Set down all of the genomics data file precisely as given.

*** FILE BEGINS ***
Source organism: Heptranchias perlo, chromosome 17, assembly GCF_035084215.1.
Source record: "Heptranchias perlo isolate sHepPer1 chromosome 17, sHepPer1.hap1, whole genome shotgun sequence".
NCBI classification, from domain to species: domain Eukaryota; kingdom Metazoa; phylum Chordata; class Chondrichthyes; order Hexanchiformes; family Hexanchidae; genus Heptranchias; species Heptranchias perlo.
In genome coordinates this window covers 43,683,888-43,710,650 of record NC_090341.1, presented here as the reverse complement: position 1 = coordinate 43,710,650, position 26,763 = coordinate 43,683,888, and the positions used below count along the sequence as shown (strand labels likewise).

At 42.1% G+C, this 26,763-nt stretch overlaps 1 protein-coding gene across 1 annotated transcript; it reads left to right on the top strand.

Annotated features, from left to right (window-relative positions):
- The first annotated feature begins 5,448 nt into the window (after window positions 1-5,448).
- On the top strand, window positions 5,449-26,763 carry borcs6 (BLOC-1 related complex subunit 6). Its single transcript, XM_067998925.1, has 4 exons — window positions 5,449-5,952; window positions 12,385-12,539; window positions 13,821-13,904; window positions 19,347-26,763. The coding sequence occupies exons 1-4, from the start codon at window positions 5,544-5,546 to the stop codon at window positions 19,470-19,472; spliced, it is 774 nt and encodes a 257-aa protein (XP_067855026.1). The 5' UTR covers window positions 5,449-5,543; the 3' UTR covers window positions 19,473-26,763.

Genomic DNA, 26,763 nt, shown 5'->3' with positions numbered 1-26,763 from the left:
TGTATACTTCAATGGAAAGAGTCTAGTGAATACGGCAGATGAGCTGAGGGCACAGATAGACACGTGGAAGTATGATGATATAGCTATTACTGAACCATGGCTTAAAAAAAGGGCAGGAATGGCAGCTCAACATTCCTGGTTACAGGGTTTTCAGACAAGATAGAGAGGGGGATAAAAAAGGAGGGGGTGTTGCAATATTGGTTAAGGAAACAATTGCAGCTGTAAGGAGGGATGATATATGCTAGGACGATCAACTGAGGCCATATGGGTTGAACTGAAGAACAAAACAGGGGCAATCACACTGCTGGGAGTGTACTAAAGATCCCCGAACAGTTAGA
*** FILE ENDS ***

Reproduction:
Source organism: Heptranchias perlo, chromosome 17, assembly GCF_035084215.1.
Source record: "Heptranchias perlo isolate sHepPer1 chromosome 17, sHepPer1.hap1, whole genome shotgun sequence".
NCBI classification, from domain to species: domain Eukaryota; kingdom Metazoa; phylum Chordata; class Chondrichthyes; order Hexanchiformes; family Hexanchidae; genus Heptranchias; species Heptranchias perlo.
In genome coordinates this window covers 43,683,888-43,710,650 of record NC_090341.1, presented here as the reverse complement: position 1 = coordinate 43,710,650, position 26,763 = coordinate 43,683,888, and the positions used below count along the sequence as shown (strand labels likewise).

At 42.1% G+C, this 26,763-nt stretch overlaps 1 protein-coding gene across 1 annotated transcript; it reads left to right on the top strand.

Annotated features, from left to right (window-relative positions):
- The first annotated feature begins 5,448 nt into the window (after window positions 1-5,448).
- On the top strand, window positions 5,449-26,763 carry borcs6 (BLOC-1 related complex subunit 6). Its single transcript, XM_067998925.1, has 4 exons — window positions 5,449-5,952; window positions 12,385-12,539; window positions 13,821-13,904; window positions 19,347-26,763. The coding sequence occupies exons 1-4, from the start codon at window positions 5,544-5,546 to the stop codon at window positions 19,470-19,472; spliced, it is 774 nt and encodes a 257-aa protein (XP_067855026.1). The 5' UTR covers window positions 5,449-5,543; the 3' UTR covers window positions 19,473-26,763.

Genomic DNA, 26,763 nt, shown 5'->3' with positions numbered 1-26,763 from the left:
TGTATACTTCAATGGAAAGAGTCTAGTGAATACGGCAGATGAGCTGAGGGCACAGATAGACACGTGGAAGTATGATGATATAGCTATTACTGAACCATGGCTTAAAAAAAGGGCAGGAATGGCAGCTCAACATTCCTGGTTACAGGGTTTTCAGACAAGATAGAGAGGGGGATAAAAAAGGAGGGGGTGTTGCAATATTGGTTAAGGAAACAATTGCAGCTGTAAGGAGGGATGATATATGCTAGGACGATCAACTGAGGCCATATGGGTTGAACTGAAGAACAAAACAGGGGCAATCACACTGCTGGGAGTGTACTAAAGATCCCCGAACAGTTAGA